How basketball’s Kareem Abdul-Jabbar helps Black and Latino students

NBA legend Kareem Abdul-Jabbar

Adam Jeffery | CNBC

Basketball legend Kareem Abdul-Jabbar has a lot more on his mind these days than the sport.

For more than a decade, he has focused on introducing underserved students to a STEM education consisting of science, technology, engineering, and math. Blacks and Latinos are underrepresented in the area where workers tend to earn more than non-STEM workers with a similar level of education.

The Covid pandemic has made his mission even more urgent. Color students see the greatest learning loss when school closes, a report from McKinsey & Company found in December. That leads to a blow to the future profitability.

“It is a social justice issue to give children a better idea of ​​where to go with their education,” said Abdul-Jabbar.

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He started his nonprofit Skyhook Foundation in 2009 to provide these educational opportunities to 4th and 5th grades in the Los Angeles Unified School District. Typically, students attend camp for five days and four nights in the Angeles National Forest and receive an extensive learning experience. Most of the participants are English learners and take part in free or reduced lunch programs.

When the pandemic broke out, the foundation adapted and used eco vans to take the camp to individual recreation centers and playgrounds while staying socially distant.

“We try to give them their first experiences with science and let them know that it is nothing exotic. It just takes application and they can learn a lot,” said the six-time national basketball champion.

“It was very enjoyable for me to see the lights on with the children as they began to see what is possible and where to go with this information.”

However, there are still some obstacles in Abdul-Jabbar’s path, namely the ability to reach more children. There is currently a six year waiting list to enter Skyhook Camp. There is also a lack of WiFi access and computer equipment for many.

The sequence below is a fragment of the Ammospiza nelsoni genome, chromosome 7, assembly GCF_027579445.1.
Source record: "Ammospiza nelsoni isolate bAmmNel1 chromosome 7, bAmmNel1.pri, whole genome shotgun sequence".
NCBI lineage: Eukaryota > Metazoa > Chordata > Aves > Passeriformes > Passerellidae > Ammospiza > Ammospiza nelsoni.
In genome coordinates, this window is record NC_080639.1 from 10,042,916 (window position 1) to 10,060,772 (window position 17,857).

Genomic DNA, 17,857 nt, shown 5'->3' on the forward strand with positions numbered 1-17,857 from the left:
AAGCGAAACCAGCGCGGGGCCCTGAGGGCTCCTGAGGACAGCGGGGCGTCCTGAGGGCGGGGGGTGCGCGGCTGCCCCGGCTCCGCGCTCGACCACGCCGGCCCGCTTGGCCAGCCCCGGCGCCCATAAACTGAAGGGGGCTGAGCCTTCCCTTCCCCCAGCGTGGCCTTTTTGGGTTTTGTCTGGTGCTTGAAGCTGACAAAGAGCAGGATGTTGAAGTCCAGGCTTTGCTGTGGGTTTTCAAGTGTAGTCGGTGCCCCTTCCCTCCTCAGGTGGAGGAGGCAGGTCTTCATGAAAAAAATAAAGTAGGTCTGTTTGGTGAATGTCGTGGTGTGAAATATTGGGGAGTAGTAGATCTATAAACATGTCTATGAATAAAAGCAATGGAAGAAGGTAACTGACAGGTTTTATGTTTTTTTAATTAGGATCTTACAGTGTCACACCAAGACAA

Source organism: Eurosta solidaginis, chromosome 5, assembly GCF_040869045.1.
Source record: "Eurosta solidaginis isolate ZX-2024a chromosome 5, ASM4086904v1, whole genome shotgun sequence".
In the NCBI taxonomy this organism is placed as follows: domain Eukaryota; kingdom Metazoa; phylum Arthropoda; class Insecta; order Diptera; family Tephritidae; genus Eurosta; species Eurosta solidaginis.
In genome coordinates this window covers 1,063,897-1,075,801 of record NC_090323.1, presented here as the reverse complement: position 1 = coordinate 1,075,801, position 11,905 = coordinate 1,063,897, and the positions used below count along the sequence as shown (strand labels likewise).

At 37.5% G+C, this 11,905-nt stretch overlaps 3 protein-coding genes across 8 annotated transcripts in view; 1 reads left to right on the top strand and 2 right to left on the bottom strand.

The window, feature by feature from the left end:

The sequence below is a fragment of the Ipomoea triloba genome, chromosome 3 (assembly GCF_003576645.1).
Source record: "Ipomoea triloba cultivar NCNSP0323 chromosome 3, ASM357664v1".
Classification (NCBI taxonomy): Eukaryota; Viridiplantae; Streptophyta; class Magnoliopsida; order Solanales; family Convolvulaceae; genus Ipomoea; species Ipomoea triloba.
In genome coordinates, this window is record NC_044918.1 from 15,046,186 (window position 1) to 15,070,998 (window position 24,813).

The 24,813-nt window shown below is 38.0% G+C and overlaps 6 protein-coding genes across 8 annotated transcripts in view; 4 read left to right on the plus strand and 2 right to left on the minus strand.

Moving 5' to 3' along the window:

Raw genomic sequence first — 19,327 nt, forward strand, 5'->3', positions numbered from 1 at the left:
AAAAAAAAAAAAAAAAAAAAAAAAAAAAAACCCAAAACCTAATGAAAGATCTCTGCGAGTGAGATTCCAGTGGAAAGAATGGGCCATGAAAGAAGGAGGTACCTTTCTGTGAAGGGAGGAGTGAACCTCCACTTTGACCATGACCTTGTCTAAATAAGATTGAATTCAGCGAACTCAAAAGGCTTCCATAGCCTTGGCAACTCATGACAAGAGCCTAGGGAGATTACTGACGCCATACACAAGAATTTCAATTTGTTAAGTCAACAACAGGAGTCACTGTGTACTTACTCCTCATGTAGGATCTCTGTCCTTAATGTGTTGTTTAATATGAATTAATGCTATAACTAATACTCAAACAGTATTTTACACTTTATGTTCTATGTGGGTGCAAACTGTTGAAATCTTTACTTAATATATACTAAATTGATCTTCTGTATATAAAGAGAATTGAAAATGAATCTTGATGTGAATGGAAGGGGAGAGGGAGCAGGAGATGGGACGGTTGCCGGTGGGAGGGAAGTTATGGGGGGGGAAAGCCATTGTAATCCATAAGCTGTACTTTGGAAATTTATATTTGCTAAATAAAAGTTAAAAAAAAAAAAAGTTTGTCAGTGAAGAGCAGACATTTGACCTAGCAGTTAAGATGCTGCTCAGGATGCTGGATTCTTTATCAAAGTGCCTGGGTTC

For Anthony Chan, the organization’s treasurer and former chief economist at JP Morgan Chase, this means doing everything possible to meet these needs. The foundation has partnered with companies including the Panasonic Foundation, which recently received the Global Business Alliance’s Corporate Social Responsibility Award for its collaboration with Skyhook.

“Kareem and I both grew up on housing projects,” said Chan, who is Hispanic.

“I’ve seen all of the challenges there and how easy it was to basically fall into the cracks.”

It was very enjoyable for me to see the lights on with the children as they began to see what was possible.

Kareem Abdul-Jabbar

NBA legend and founder of the Skyhook Foundation

Besides the lack of opportunity, there is the problem of understanding money issues, he added.

“If you teach them financial literacy, this income inequality debate that we are talking about today will go instantly faster than Houdini can make it go away,” Chan said.

Abdul-Jabbar hopes to look back on what he has done with his life and remember the children he helps, rather than “looking at the sparkle of jewels or gold plating to celebrate something I do before a long time ago, “he said once after auctioning off his basketball memorabilia to fund the foundation.

“I would see my legacy as a success if the children we want to reach get jobs as engineers, scientists and inventors,” he said.

“That will make me feel good.”

TUNE IN: Kareem Abdul-Jabbar and Anthony Chan are on “Mid-term report“Thursday at 12 p.m. ET.

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Disclosure: NBCUniversal and Comcast Ventures are investors in Acorns.

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